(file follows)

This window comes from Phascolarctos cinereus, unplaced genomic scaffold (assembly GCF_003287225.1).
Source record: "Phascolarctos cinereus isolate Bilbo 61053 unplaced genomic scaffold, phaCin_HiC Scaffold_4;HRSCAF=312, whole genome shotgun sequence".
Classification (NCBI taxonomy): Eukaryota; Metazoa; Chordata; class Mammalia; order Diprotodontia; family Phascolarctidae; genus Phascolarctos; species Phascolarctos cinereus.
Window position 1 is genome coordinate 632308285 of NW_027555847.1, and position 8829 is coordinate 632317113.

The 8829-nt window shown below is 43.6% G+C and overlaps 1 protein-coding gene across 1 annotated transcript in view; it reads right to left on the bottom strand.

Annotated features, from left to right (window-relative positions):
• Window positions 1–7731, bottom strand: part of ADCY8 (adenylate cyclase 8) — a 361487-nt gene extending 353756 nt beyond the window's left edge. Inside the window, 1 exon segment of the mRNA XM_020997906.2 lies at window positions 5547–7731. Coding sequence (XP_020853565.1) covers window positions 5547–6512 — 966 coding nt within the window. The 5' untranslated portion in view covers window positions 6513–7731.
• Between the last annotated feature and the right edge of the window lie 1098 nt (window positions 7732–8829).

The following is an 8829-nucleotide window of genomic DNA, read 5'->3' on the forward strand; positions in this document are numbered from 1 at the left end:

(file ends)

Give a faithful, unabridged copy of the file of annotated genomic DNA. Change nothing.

This window comes from Phascolarctos cinereus, unplaced genomic scaffold (assembly GCF_003287225.1).
Source record: "Phascolarctos cinereus isolate Bilbo 61053 unplaced genomic scaffold, phaCin_HiC Scaffold_4;HRSCAF=312, whole genome shotgun sequence".
Classification (NCBI taxonomy): Eukaryota; Metazoa; Chordata; class Mammalia; order Diprotodontia; family Phascolarctidae; genus Phascolarctos; species Phascolarctos cinereus.
Window position 1 is genome coordinate 632308285 of NW_027555847.1, and position 8829 is coordinate 632317113.

The 8829-nt window shown below is 43.6% G+C and overlaps 1 protein-coding gene across 1 annotated transcript in view; it reads right to left on the bottom strand.

Annotated features, from left to right (window-relative positions):
• Window positions 1–7731, bottom strand: part of ADCY8 (adenylate cyclase 8) — a 361487-nt gene extending 353756 nt beyond the window's left edge. Inside the window, 1 exon segment of the mRNA XM_020997906.2 lies at window positions 5547–7731. Coding sequence (XP_020853565.1) covers window positions 5547–6512 — 966 coding nt within the window. The 5' untranslated portion in view covers window positions 6513–7731.
• Between the last annotated feature and the right edge of the window lie 1098 nt (window positions 7732–8829).

The following is an 8829-nucleotide window of genomic DNA, read 5'->3' on the forward strand; positions in this document are numbered from 1 at the left end: